Waking up in Bali

Waking up in Bali

I thought hawaii was a tropical romantical paradise, until I came to Bali.

I mean it is, but nothing in comparison.
Waking up in a plush villa sandwiched between two rice paddies every morning is serene. My husband does his morning circuit workout on the deck outside. I sip some tea in my robe on the balcony and marvel at the view of them both.  
Its very humid here, much more than Kona. We slip into our private pool for a refreshing morning dip. We whisper as if we are going to wakeup the rest of the island. We hear nothing but the sound of the pool pump, farm roosters crowing, and later the neighbors singing their beautiful Hindu prayers before they begin their day.
Having a pool is unexpectedly romantic. As a beach bum, something I never thought I'd want is my own pool. This one changed my mind.
Mornings are our quality moments together. Sharing them here is especially lovely. Waking up in Bali is a dream come true.
The owners of our villa live next door to us. An italian man named Maurizio is part business man, part family man, and friendly as can be. His raspy godfather-like italian voice is fascinating to me, but not more than his wife Wayan. She's a smiley, kind eyed local Balinese woman who cooks us lavish breakfasts every morning at 8am sharp. Her fresh homemade juices are to die for. Papaya juice and watermelon juice are among my favorites. She whips up a delicious plantain pancake. 
Before day's end she sets a new hand crafted offering on a beautiful stone shelf just outside the entrance to our villa. She lights insence and splashes water on it. I curiously asked about her ritual and her eyes lit up with great passion. "You must beliebe in Bali yes? Gibe many thanks ebery day. Its a small task por all that we are giben." She is right.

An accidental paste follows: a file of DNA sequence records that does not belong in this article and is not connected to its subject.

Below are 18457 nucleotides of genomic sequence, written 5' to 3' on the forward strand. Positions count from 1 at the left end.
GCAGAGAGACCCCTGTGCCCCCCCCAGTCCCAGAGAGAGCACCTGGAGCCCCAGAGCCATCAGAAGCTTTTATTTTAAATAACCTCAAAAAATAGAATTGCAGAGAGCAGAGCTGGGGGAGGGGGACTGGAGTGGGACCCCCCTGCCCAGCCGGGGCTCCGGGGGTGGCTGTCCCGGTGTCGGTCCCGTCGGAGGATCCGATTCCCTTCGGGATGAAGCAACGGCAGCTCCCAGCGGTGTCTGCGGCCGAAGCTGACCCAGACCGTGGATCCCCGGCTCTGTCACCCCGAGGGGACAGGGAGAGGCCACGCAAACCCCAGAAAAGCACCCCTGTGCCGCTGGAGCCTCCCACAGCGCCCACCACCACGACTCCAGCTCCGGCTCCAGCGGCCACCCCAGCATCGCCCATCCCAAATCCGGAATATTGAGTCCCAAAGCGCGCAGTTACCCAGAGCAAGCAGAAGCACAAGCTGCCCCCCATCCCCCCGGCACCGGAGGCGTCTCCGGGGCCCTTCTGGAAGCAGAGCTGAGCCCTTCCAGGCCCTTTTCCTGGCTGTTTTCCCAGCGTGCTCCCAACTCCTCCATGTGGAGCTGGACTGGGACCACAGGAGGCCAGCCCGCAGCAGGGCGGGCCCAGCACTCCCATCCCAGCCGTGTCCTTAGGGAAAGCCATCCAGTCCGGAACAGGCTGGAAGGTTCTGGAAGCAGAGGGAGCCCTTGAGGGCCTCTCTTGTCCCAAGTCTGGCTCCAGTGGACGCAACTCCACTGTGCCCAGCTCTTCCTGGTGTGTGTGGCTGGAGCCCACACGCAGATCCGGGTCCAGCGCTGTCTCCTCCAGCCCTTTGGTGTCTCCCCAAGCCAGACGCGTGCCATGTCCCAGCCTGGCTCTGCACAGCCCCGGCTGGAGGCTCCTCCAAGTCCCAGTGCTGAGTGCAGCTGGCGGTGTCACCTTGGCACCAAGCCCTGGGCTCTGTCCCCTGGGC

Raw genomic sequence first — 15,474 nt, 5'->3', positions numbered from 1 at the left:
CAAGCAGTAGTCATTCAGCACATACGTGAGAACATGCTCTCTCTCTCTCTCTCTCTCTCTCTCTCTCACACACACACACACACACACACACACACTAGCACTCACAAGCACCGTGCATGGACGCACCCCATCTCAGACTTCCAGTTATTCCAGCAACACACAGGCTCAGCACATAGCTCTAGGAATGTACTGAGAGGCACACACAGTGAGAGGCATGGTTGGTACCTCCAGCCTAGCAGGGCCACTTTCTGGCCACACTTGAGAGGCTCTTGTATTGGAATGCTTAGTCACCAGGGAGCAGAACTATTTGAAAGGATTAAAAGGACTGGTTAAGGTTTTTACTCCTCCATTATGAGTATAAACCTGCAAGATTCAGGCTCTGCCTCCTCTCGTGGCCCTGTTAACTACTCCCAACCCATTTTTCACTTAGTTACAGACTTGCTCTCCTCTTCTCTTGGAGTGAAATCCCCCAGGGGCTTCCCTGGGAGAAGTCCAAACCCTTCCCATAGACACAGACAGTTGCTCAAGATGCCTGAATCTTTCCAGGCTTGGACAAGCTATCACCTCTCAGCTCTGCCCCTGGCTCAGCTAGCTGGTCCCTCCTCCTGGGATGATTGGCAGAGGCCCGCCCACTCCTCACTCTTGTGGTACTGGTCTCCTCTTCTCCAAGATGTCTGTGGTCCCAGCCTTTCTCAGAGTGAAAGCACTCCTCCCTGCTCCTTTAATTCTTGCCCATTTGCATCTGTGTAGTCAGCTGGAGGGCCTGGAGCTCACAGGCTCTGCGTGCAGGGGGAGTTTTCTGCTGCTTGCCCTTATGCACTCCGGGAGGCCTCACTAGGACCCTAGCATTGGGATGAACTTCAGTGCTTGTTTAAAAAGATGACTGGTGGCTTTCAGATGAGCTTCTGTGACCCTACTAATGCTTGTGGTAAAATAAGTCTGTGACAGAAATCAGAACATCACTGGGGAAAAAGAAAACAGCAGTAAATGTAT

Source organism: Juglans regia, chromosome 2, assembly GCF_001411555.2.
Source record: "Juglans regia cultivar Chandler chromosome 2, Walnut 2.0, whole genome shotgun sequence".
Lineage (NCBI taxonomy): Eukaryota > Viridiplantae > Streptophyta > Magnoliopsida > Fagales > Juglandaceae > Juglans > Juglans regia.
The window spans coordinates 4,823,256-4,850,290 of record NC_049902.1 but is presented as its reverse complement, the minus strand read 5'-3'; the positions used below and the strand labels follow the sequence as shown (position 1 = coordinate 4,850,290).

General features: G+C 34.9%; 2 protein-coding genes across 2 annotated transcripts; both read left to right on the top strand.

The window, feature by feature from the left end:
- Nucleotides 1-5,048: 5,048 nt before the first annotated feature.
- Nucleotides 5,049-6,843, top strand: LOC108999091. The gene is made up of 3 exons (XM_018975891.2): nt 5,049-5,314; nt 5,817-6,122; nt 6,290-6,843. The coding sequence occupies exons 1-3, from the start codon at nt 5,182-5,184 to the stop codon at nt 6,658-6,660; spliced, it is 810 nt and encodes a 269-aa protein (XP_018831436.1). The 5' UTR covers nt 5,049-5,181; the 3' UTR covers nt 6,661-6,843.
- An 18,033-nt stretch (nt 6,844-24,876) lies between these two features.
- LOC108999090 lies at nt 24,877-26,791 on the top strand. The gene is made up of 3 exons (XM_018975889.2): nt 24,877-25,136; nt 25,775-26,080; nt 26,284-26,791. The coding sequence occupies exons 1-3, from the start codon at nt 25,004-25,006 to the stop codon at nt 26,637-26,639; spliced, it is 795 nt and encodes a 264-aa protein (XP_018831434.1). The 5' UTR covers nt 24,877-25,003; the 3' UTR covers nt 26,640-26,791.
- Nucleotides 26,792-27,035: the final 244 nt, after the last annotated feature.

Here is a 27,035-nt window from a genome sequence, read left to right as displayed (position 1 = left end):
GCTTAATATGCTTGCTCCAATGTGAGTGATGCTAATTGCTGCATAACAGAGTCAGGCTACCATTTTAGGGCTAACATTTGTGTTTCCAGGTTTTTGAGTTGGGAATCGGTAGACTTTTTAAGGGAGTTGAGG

The maid is a sweet 21 year old local girl who comes every day while we are out and keeps this place seriously spotless. The pool boy comes twice per week. Our driver Ketut comes whenever we call. We can get full body Balinese massages right in our villa for 150,000 rupia (about $11) per hour.
I find myself felling guilty knowing that I can easily make my own bed, do my own dishes, cook my own breakfast, and drive my own car (although maybe not here).
We have a moped we like to ride after breakfast before it gets too hot out. I prefer a driver in the afternoon and evening as the roads here are complete organized chaos. There are no stop signs or stop lights. Everyone just kind of goes for it. The locals use a lot of teamwork to get to where they are going. If you hear a horn beep its more of a friendly signal than a warning here. Very unlike america where every man is for himself and a horn blare is the equivalent of picking a fight mid road rage. Its a crazy experience driving on the opposite side of the road. The lines are more of suggestions as people weave all over them, over sidewalks, between cars and trucks. We even saw a family of 4 packed onto one moped. Its a sight to be seen.
If you're low on gas all you have to do is pull over at a little shack that sells "Petrol" out of old absolute vodka bottles. For a couple bucks they will fill up your tank with a funnel and a smile.
I learned how to say thank you, how are you, you're welcome, good, good morning, and goodbye so far in Balinese. The language is very difficult to speak, even harder to understand, and impossible to spell.
Graham is wondering why I'm not in the pool right now, Wayan will be here with breakfast soon, then we are off on another scooter adventure. Here are some photos to wrap up this rambling morning blog.
Selamat Pagi from Bali. xoxo - VP

Photos by @child_indigo - follow for Bali through her lens. 
And more from my iphoneography
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Desert Peaches

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